From my column yesterday for Catholic News Agency, a hint of the theology behind my upcoming book My Peace I Give You: Healing Sexual Wounds with the Help of the Saints:
Pope Benedict, speaking of how the Church should address the suffering caused by clergy abuse, emphasizes the need to promote “hope born of God’s love and fidelity”; such hope brings us "the vision of a world reconciled and renewed in Christ Jesus, our Savior." To make that vision present, he often draws from the saints’ experiences, most powerfully in his encyclical Spe Salvi, "Saved in Hope," where he writes, "The saints were able to make the great journey of human existence in the way that Christ had done before them, because they were brimming with great hope."
Benedict in Spe Salvi focuses upon St. Josephine Bakhita (1869-1947) as a saint of our time who can "help us understand what it means to have a real encounter with this God for the first time." His selection of Bakhita as a model is significant. The story of the Sudanese-born woman, who was kidnapped as a child, sold into slavery, and forced to undergo brutal "tattoos" that left her with 144 scars, resonates deeply with victims of childhood sexual abuse.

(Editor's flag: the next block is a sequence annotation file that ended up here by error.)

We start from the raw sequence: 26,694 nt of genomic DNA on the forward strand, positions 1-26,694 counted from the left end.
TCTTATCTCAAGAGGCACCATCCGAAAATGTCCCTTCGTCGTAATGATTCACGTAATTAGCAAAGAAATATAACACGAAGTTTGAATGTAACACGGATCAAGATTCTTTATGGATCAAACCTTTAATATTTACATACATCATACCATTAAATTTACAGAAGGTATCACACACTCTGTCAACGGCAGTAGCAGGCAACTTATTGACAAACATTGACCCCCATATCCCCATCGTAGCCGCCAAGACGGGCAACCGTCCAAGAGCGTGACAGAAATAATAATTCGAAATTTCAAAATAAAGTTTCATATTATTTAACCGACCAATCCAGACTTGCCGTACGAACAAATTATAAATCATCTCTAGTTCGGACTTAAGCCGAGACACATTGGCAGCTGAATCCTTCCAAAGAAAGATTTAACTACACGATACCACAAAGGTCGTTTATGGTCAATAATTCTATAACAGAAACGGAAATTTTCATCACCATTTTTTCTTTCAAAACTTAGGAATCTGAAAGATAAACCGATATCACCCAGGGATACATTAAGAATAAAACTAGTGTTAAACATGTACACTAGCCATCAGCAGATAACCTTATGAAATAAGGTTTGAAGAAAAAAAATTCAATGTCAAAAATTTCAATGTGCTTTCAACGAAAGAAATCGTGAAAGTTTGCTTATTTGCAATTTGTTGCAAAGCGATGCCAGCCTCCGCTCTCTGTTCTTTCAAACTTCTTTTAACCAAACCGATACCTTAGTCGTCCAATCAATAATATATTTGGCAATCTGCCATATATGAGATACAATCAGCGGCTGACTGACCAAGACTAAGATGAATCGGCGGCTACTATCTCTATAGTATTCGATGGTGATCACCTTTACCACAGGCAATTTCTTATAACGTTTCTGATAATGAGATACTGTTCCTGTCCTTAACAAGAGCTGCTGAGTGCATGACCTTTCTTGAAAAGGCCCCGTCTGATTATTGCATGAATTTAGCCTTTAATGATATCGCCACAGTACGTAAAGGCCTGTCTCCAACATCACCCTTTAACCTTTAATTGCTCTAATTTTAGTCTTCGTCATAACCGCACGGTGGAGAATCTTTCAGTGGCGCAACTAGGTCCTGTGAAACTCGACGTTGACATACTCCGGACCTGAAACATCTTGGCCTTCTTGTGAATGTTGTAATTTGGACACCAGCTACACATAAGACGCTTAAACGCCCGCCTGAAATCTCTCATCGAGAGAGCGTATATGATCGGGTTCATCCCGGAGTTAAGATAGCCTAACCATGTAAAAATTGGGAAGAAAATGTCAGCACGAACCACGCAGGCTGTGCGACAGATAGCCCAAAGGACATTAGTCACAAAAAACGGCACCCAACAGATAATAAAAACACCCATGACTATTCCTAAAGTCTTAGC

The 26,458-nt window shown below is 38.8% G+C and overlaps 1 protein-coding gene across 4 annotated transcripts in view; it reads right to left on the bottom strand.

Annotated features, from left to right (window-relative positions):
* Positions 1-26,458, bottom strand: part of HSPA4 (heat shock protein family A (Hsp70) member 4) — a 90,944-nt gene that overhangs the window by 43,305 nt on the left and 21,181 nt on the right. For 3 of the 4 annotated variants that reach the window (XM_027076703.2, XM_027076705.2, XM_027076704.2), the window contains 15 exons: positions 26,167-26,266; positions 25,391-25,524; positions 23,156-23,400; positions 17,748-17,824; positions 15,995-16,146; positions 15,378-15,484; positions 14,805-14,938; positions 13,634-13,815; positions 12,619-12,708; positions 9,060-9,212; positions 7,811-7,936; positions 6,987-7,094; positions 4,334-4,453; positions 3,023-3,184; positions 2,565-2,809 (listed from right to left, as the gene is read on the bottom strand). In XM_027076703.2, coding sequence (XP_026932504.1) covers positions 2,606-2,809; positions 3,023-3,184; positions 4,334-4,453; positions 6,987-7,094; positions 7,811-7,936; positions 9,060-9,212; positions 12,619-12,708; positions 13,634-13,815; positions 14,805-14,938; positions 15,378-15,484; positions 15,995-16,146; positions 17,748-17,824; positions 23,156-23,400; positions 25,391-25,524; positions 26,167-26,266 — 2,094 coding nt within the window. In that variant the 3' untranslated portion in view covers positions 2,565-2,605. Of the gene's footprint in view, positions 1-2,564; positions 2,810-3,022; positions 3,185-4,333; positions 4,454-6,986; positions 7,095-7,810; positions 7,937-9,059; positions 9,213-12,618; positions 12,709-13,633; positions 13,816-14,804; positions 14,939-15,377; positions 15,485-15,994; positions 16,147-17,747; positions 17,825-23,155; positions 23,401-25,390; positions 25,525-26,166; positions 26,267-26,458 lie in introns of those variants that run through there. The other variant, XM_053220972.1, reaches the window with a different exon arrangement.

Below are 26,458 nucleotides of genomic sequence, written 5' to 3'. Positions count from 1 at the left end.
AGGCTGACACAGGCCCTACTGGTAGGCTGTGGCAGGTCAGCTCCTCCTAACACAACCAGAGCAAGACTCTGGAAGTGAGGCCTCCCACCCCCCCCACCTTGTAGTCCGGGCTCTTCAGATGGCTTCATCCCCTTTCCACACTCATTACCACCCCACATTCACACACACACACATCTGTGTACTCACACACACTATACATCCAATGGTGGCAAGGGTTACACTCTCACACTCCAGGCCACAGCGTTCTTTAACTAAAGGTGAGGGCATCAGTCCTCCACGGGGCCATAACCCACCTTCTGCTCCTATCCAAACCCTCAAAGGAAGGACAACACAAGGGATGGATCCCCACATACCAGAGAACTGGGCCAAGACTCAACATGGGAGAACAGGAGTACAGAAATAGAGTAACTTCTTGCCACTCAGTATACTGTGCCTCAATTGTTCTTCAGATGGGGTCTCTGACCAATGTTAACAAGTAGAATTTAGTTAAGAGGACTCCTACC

But the greatest sufferings of abuse victims are not physical, nor even psychological. They are spiritual, and it is Bakhita's spiritual journey that the Holy Father brings to the fore.
The trauma of Bakhita's kidnapping was so great that, upon being ordered by her captors to call herself by the slave name "Bakhita," she forgot her own name, the one her parents gave her. Her experience of loss of identity, and with it the loss of an understanding of her human dignity, represents beyond all else the spiritual crisis of the abused child. The process of healing for all of us begins, as it did for Bakhita, with finding our identity in Christ. [Read the full story.]